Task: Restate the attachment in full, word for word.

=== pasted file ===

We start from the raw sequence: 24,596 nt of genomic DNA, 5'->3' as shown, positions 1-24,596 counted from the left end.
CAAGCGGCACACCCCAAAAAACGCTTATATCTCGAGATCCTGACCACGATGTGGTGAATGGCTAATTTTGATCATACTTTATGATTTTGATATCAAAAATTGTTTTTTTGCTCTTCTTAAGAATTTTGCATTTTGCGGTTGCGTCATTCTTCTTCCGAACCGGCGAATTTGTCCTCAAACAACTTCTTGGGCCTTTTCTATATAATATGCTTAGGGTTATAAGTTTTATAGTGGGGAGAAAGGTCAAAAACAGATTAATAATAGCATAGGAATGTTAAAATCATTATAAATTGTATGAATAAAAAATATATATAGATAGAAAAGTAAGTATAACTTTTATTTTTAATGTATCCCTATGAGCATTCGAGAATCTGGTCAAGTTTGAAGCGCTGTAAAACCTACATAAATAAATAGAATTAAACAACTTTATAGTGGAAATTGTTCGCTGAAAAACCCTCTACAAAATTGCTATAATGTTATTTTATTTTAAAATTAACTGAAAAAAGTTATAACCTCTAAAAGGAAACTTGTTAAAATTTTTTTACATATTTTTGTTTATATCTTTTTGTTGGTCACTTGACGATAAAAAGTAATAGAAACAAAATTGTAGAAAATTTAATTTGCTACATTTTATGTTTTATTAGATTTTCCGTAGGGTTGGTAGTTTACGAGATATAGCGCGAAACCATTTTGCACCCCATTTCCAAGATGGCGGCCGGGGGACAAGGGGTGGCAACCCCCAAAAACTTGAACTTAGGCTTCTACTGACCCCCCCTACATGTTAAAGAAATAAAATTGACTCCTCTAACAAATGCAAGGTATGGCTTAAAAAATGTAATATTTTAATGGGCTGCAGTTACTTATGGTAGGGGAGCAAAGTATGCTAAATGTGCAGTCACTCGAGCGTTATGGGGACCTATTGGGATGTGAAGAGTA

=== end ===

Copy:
We start from the raw sequence: 24,596 nt of genomic DNA, 5'->3' as shown, positions 1-24,596 counted from the left end.
CAAGCGGCACACCCCAAAAAACGCTTATATCTCGAGATCCTGACCACGATGTGGTGAATGGCTAATTTTGATCATACTTTATGATTTTGATATCAAAAATTGTTTTTTTGCTCTTCTTAAGAATTTTGCATTTTGCGGTTGCGTCATTCTTCTTCCGAACCGGCGAATTTGTCCTCAAACAACTTCTTGGGCCTTTTCTATATAATATGCTTAGGGTTATAAGTTTTATAGTGGGGAGAAAGGTCAAAAACAGATTAATAATAGCATAGGAATGTTAAAATCATTATAAATTGTATGAATAAAAAATATATATAGATAGAAAAGTAAGTATAACTTTTATTTTTAATGTATCCCTATGAGCATTCGAGAATCTGGTCAAGTTTGAAGCGCTGTAAAACCTACATAAATAAATAGAATTAAACAACTTTATAGTGGAAATTGTTCGCTGAAAAACCCTCTACAAAATTGCTATAATGTTATTTTATTTTAAAATTAACTGAAAAAAGTTATAACCTCTAAAAGGAAACTTGTTAAAATTTTTTTACATATTTTTGTTTATATCTTTTTGTTGGTCACTTGACGATAAAAAGTAATAGAAACAAAATTGTAGAAAATTTAATTTGCTACATTTTATGTTTTATTAGATTTTCCGTAGGGTTGGTAGTTTACGAGATATAGCGCGAAACCATTTTGCACCCCATTTCCAAGATGGCGGCCGGGGGACAAGGGGTGGCAACCCCCAAAAACTTGAACTTAGGCTTCTACTGACCCCCCCTACATGTTAAAGAAATAAAATTGACTCCTCTAACAAATGCAAGGTATGGCTTAAAAAATGTAATATTTTAATGGGCTGCAGTTACTTATGGTAGGGGAGCAAAGTATGCTAAATGTGCAGTCACTCGAGCGTTATGGGGACCTATTGGGATGTGAAGAGTA